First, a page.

Content and conversion are like chocolate and peanut butter: better together.
Take a look at the marketing department of almost any company and you’ll find a disconnect between content and conversion.
There are people responsible for creating content, and people whose job it is to optimize that content so it sells better.
Sometimes those people are one and the same. But those two jobs are often at odds with each other—to the detriment of the business and its goals.
What we mean when we talk about content
In the broadest sense, content is anything that’s published on the web. Here at BRANDING FOR THE PEOPLE, we use the word to mean three general types: website content, blog content, and what we call “external” content—social media posts, pay-per-click ads, videos on YouTube, and so on.
Your content matters for two reasons. First, if you create it in the right way, you can use it to bring (or drive) more visitors to your site. A blog post that performs properly in the search engines, for instance, will draw more traffic. An ad that’s well written, for another example, can compel more people to click.
But it’s at turning those visitors into customers—“converting” them—that content typically fails.
The basics of conversion optimization
Conversion rate optimization—or, more simply, just “conversion”—is the science of increasing the percentage of web visitors who convert on your site. That is, conversion takes web browsers and convinces them to request more information, donate, buy your product, contact you, and so on.
When we talk about conversion then, we ask questions like “Would more people click on this button if it were bigger?” and “What if we tried a more detailed product description—would a larger number of visitors eventually buy?”
Conversion is a process of formulating hypotheses, testing them, and acting on the results of those tests.
The complete opposite, in other words, of content creation.
Why content and conversion have a hard time co-existing
There are three “M’s” that explain why there’s usually a gap between content and conversion:
- Models. Content and conversion are based on different models. Content creators are often in love with their words, and write based on what sounds best—not what might work best. Search engine optimization experts, for their part, are almost always fixated on the almighty keyword—sometimes sacrificing readability to squeeze another couple instances of “comfortable shoes” into a document.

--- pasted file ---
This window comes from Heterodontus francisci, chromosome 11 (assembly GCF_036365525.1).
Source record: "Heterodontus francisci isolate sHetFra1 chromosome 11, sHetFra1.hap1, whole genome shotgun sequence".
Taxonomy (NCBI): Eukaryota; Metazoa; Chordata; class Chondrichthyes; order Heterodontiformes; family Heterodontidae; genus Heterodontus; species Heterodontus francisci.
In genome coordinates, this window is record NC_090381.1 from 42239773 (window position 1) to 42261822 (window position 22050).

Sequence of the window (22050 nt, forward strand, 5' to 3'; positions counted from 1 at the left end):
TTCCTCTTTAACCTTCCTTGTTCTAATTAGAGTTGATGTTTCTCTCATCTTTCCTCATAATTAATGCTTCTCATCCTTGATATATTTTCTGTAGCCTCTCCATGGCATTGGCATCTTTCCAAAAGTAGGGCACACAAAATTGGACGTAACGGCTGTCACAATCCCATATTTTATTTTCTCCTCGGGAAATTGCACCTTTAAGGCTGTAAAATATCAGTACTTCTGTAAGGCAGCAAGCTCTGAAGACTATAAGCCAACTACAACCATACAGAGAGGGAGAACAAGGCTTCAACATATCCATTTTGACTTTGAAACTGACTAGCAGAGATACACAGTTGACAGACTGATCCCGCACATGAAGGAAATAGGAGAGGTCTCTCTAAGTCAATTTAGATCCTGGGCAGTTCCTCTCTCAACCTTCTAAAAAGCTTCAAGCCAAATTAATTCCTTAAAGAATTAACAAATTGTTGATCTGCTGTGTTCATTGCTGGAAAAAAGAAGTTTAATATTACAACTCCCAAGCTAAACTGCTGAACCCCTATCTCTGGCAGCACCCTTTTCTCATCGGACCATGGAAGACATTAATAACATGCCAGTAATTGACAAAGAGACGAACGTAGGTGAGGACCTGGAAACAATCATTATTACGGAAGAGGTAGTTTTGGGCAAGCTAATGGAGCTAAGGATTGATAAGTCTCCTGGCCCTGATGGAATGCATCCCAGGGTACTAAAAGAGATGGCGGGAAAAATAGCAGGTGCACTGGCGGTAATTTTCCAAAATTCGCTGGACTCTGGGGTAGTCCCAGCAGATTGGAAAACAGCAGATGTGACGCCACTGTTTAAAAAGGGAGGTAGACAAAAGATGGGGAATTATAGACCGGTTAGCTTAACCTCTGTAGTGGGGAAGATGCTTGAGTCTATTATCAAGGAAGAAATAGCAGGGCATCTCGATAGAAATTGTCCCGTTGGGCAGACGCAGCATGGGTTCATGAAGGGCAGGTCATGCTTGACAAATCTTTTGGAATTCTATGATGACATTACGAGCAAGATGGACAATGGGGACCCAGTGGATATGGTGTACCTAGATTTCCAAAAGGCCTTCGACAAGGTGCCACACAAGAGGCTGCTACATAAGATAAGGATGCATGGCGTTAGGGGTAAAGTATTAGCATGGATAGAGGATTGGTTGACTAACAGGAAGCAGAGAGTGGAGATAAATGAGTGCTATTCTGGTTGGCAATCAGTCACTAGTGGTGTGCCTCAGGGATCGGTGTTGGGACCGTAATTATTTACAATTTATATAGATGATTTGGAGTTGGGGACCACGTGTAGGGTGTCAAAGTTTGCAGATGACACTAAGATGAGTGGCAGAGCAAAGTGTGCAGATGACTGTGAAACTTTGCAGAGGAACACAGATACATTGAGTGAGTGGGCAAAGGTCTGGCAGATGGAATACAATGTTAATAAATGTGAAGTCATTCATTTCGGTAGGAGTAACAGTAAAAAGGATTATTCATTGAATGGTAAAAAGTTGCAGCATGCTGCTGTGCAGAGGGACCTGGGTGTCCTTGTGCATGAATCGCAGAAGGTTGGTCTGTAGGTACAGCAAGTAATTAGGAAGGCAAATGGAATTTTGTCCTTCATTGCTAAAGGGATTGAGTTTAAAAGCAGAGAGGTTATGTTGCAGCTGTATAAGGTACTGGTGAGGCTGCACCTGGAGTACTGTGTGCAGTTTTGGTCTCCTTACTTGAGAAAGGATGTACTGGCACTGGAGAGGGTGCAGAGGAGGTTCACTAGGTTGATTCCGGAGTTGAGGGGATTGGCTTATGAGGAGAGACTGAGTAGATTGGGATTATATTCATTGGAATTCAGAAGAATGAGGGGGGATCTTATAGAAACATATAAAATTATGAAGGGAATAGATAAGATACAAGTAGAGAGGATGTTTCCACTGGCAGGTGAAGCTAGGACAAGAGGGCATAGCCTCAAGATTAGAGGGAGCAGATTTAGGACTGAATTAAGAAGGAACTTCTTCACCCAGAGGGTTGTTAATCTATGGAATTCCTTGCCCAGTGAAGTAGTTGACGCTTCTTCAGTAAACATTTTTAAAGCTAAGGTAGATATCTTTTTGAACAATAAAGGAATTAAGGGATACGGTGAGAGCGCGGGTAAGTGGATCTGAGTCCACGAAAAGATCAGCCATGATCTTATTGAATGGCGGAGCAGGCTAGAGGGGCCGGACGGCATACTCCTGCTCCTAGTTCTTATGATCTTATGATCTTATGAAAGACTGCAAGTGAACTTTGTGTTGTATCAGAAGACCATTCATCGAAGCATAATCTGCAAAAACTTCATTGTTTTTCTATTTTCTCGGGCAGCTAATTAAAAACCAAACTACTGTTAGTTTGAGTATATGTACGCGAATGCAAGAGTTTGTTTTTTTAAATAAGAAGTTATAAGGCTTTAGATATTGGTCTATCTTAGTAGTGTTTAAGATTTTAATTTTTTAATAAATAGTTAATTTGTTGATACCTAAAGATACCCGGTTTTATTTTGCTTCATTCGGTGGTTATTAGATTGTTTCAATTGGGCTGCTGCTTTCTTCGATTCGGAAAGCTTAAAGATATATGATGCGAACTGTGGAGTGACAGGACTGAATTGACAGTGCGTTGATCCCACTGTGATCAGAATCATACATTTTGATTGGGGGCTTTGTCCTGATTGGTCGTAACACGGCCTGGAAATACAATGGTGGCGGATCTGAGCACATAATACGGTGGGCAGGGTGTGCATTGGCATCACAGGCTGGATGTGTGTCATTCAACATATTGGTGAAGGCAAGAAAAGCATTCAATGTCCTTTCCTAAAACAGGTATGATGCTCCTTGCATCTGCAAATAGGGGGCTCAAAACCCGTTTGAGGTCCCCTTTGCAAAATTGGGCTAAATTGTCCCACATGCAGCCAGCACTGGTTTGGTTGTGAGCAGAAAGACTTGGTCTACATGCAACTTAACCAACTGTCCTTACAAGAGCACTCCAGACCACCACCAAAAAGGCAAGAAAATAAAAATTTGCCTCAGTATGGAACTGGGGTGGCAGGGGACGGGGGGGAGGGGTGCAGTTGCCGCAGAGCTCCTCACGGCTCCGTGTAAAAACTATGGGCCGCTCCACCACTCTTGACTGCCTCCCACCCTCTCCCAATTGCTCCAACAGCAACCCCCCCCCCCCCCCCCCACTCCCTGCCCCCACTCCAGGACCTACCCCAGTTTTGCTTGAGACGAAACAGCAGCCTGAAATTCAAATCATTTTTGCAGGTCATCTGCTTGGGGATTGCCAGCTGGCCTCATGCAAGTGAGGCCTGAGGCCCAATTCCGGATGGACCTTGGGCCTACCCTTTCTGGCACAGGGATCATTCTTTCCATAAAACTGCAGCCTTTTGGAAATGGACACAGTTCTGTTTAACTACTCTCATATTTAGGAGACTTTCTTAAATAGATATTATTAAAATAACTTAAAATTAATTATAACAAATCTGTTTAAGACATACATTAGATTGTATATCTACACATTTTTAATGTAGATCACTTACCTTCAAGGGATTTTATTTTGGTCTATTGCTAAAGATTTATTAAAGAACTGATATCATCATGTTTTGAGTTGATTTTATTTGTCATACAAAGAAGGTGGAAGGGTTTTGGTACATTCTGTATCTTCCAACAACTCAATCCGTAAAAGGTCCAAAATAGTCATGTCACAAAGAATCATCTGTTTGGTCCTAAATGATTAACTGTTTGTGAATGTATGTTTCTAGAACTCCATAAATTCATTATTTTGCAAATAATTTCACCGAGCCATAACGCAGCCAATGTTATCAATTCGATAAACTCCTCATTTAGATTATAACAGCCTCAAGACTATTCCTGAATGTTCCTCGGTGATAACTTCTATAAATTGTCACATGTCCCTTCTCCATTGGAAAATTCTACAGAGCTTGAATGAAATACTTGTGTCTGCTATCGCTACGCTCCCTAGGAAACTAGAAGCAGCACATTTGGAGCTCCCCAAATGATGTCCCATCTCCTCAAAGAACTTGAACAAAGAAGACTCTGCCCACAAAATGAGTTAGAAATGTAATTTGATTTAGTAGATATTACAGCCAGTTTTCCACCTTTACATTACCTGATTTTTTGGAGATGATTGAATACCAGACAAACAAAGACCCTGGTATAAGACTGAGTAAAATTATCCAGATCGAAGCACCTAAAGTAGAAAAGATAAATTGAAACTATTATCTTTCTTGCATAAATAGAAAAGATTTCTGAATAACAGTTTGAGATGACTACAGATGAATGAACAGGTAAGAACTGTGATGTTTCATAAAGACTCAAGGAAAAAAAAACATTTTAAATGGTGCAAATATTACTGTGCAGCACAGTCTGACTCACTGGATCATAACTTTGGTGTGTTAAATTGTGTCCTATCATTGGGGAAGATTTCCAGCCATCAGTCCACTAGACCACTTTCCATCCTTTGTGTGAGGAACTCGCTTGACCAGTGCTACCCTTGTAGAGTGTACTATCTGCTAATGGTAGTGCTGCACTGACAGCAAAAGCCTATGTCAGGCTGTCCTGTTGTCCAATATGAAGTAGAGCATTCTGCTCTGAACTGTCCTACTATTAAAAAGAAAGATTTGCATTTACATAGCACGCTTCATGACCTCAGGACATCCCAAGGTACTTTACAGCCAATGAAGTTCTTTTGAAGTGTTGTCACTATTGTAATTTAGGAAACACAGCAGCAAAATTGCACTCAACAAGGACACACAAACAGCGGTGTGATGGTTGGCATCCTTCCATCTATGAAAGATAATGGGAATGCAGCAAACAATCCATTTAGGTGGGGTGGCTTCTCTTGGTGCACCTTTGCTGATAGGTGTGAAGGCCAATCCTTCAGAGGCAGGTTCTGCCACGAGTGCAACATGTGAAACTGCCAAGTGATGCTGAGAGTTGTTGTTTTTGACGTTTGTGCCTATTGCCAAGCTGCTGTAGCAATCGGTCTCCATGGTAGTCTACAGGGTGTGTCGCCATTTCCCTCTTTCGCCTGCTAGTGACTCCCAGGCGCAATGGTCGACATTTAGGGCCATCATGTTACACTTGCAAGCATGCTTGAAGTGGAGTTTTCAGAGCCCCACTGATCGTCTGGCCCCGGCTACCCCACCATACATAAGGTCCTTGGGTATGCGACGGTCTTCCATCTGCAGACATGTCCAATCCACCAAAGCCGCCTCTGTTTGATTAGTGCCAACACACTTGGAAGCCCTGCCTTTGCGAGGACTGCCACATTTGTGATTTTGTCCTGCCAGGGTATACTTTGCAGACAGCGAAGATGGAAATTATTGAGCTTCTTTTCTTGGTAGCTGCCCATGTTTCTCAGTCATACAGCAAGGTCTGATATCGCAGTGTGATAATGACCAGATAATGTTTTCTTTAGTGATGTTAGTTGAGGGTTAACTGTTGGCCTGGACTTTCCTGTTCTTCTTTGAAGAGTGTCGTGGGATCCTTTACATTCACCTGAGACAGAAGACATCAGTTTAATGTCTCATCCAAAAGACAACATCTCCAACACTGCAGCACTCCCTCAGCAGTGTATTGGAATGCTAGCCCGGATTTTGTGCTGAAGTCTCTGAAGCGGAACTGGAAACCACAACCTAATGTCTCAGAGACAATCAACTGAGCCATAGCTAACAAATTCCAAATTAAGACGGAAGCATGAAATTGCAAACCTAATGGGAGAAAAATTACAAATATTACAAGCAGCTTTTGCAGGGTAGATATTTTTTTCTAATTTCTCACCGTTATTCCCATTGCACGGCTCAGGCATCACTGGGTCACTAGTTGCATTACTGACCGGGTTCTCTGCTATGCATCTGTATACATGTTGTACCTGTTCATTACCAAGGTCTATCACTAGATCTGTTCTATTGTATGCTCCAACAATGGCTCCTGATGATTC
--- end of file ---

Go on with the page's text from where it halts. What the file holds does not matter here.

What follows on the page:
Conversion experts, on the other hand, are sometimes so in the weeds that they can’t see past button colors or headline variations—in staring too long at the trees, they lose sight of the forest.
- Methods. Conversion-focused marketers know what tools they need, such as strong headlines, effective calls to action, nicely designed landing pages, and so on. But they regularly focus on those tools at the expense of what their audience wants—which is engaging content.
Content-focused marketers, meanwhile, couldn’t be any more different, prioritizing content over any of the “fiddly bits” in the conversion process.
- Measures. Even the metrics these opposing camps use are different: content people love page views, likes, shares and so on, while conversion fans tend to focus on minute differences in conversion ratios and other statistics.
How to reconcile content and conversion
What’s the way forward? Combining the two approaches.
Yes, it’s critically important that your content is engaging. It needs to speak to reader goals, meet them where they are in the buying cycle, keep them on your site, and so on.
But conversion matters too. That content should always encourage a next step—signing up for your newsletter, contacting you for more information, setting up a free trial, or, yes, buying your product or service.
And testing is most important of all. Fans of content should be willing to experiment with headlines, sub-headlines, calls to action—even the whole premise of a piece of content—to see what produces the best marketing results.
That said, the conversion camp needs to compromise as well. After all, without good content, there simply won’t be anyone to convert.
Balancing content and conversion can be a delicate process. But with a sure foot in both camps—content that engages even as it converts—you’ll have a better chance of success.